Artist Tiffany Conway cannot live without blue paint.
Her recent series of portraits, which were exhibited in June at Shoh Gallery in Berkeley, take us into the cool zone with faces that look out at us, often with multiple eyes, as if asking us to—please, honestly—witness them. Using color as a vehicle for perception, her often-multi-colored canvases have deferred to these shades of azure this past year, connecting to a mood and tenor of the times. Her subjects, mostly female, possess a strength, vulnerability, and resilience that suggest we can all make it through no matter what.
Born in Long Beach and raised in the Bay Area by her father and stepmother, Conway has lived all over the state, but has spent most of her life in Richmond. She says art chose her, and not the other way around. She has felt that creative calling since childhood, and it has helped her develop a way to process difficult questions and experiences. Painting became her passion and primary medium in her late 20s, as she was trying to figure out the direction of her life.
Citing influences from Russian painter Wassily Kandinsky to Harlem Renaissance artists Carl Van Vetchen and Augusta Savage, Conway makes art to expose her own personal narrative, while always searching for a face, a pose, or image to use as a launching pad for that story. She takes artistic liberties when using a photo reference, in order to allow a new individual to emerge.
“There are times when it’s very intentional that it is a portrait of someone,” she said. “And then there are times when viewers can find themselves in the work.”
Largely self-taught, she defines her work as healing, otherworldly, and powerful. Conway stated that her mission is to heal women through her paintings by displaying them as seen, heard, soft yet resilient. Her tendency is to escape current events through her process, but they tend to sneak back in, product of her art’s commitment to self-reflection.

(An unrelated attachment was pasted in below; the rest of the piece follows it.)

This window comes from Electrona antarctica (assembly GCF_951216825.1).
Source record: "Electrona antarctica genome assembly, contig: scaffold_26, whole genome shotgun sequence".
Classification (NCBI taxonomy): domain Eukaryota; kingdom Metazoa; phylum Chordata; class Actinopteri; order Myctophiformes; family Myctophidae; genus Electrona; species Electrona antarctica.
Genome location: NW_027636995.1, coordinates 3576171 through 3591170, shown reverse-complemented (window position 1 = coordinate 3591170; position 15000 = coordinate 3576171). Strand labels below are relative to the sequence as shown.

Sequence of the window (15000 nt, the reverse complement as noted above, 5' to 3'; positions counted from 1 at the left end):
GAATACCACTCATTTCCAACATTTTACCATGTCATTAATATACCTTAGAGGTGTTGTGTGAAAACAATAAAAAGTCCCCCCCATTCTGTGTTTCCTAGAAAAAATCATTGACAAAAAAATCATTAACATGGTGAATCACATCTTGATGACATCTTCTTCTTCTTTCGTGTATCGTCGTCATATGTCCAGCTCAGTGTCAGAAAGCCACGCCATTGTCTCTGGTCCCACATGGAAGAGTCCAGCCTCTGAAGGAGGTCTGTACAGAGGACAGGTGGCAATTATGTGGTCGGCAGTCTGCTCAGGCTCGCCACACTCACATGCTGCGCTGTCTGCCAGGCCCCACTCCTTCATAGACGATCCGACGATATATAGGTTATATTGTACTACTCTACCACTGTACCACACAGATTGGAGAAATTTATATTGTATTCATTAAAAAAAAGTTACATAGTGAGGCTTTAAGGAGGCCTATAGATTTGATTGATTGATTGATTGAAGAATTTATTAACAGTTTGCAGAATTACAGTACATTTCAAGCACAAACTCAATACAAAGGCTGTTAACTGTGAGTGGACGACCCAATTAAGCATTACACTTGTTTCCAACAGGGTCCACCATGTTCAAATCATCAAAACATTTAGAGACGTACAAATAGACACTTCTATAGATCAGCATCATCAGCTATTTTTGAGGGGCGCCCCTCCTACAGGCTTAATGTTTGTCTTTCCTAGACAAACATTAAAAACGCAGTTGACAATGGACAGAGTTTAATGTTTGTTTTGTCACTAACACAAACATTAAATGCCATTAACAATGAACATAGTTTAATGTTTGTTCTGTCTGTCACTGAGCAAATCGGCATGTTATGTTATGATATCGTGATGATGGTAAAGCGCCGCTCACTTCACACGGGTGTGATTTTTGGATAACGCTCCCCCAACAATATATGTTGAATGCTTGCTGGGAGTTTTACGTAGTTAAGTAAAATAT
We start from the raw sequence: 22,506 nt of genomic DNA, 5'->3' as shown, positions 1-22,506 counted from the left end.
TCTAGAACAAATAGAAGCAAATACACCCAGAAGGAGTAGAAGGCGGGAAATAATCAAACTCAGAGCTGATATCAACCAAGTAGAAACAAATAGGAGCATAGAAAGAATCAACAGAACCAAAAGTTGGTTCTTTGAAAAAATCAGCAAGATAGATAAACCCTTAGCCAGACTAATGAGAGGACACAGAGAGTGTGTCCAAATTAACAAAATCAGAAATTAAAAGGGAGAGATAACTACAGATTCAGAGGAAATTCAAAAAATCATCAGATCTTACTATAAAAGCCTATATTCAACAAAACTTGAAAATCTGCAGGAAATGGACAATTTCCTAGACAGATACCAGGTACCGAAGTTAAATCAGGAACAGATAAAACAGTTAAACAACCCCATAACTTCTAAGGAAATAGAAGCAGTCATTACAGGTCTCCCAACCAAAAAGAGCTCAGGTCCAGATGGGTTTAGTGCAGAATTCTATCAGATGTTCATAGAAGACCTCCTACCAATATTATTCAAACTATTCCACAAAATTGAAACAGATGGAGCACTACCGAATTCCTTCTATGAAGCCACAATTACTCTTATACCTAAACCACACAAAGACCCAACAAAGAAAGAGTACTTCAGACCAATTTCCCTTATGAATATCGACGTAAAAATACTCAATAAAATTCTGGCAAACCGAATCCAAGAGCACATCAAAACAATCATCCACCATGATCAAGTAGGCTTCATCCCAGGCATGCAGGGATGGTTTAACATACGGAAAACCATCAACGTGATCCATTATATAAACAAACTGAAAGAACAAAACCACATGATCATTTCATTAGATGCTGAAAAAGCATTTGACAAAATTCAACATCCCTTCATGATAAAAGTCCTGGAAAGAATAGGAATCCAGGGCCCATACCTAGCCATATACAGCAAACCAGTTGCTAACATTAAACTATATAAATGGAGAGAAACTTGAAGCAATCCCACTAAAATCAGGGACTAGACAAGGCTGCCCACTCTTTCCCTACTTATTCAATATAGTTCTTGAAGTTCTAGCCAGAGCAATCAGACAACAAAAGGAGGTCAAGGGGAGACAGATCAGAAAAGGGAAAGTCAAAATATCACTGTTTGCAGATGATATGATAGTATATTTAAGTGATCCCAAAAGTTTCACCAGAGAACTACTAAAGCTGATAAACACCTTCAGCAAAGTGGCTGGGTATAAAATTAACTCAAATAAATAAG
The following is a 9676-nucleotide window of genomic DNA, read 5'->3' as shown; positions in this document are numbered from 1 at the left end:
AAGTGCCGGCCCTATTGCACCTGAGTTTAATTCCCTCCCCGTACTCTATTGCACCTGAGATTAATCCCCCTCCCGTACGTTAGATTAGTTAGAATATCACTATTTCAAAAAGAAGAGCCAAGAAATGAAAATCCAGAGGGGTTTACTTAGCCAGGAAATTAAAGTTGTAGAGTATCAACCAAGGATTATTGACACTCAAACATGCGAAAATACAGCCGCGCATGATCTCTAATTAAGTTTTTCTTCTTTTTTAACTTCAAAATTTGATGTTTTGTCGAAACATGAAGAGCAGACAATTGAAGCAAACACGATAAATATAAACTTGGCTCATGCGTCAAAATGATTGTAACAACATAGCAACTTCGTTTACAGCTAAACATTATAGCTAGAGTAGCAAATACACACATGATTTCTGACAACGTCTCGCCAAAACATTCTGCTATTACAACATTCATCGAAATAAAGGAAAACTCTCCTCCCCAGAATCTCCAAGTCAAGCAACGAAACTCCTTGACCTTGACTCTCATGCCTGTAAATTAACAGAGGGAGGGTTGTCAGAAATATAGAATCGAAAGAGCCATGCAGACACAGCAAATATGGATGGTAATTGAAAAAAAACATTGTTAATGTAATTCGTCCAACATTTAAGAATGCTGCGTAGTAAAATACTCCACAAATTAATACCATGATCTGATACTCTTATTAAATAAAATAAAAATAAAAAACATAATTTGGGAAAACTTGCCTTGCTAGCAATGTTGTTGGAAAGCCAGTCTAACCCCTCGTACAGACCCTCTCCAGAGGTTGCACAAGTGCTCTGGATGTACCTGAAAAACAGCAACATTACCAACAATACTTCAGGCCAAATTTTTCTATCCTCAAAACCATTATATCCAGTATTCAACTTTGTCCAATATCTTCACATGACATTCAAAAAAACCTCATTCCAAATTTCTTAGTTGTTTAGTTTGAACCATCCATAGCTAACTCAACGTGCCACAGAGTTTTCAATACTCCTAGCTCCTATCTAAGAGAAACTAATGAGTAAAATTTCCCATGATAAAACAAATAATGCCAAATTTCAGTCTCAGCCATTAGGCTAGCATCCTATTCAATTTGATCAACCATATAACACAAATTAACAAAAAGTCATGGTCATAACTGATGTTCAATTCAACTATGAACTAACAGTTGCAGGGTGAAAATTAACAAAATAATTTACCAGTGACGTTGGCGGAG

Following a meditation before arriving at her studio, Conway begins work by responding to gathered images and working out light sketches, focusing first on the figure. Everything else, from the color palette to the details of the figure and the background, flows organically from there.
She has gravitated towards the previously-mentioned ultramarines for the past year, actually and metaphorically speaking.
“I think picking up the blue tones in my work was a way to invoke calm for myself and the viewer,” she said. Though she feels her themes are universal, her paintings are also self portraits to a degree, channeling her experiences and struggles as a woman of color. Choosing a limited palette may have been a subconscious attempt to work out the limitations of staying home through the pandemic year, but in a very subtle or indirect way, she is also addressing how living in this country with projected limitations impacts emotional health.
In 2016, inspired by song lyrics by Tyler, The Creator and Aretha Franklin, among others, Conway created the Project Get Free: The Coloring Book for Navigating the Diaspora. The project documents the world from the perspective of a displaced African soul. It began as a way to decompress but then Conway decided to challenge herself to complete a daily drawing for 30 days.
“I realized it was much more than responding to my playlist, that I was pulling a visual language from my unconscious,” she said. Inviting others to share the experience, each page of the emotive coloring book provides blank space for viewers to participate through documenting their own reactions to the images and themes.
In 2020, Conway won an Artistic Achievement Award for the exhibition “The Art of the African Diaspora” shown at The Richmond Art Center. She recently wrapped up a grant project with the Richmond Arts and Culture Commission that encompassed a small series of portraits of local residents wearing masks.
“It’s a way to mark this moment in time and an opportunity to engage with the community,” she said.
This summer, Conway is participating in Art Walk at CoBiz and will exhibit in “Beyond the 19,” at The Bridge Co-Working Gallery, both in Richmond. She is currently preparing for a group exhibition entitled “Poetic Justice,” at Aziz Gallery in Los Angeles from August 6 to 28.
Apart from painting, Conway loves comedy, cooking, and communing with her small circle of creatives. Conway’s visual chronicle will surely continue to grow from the roots of her own experience, in a bold and beautiful celebration of spirit.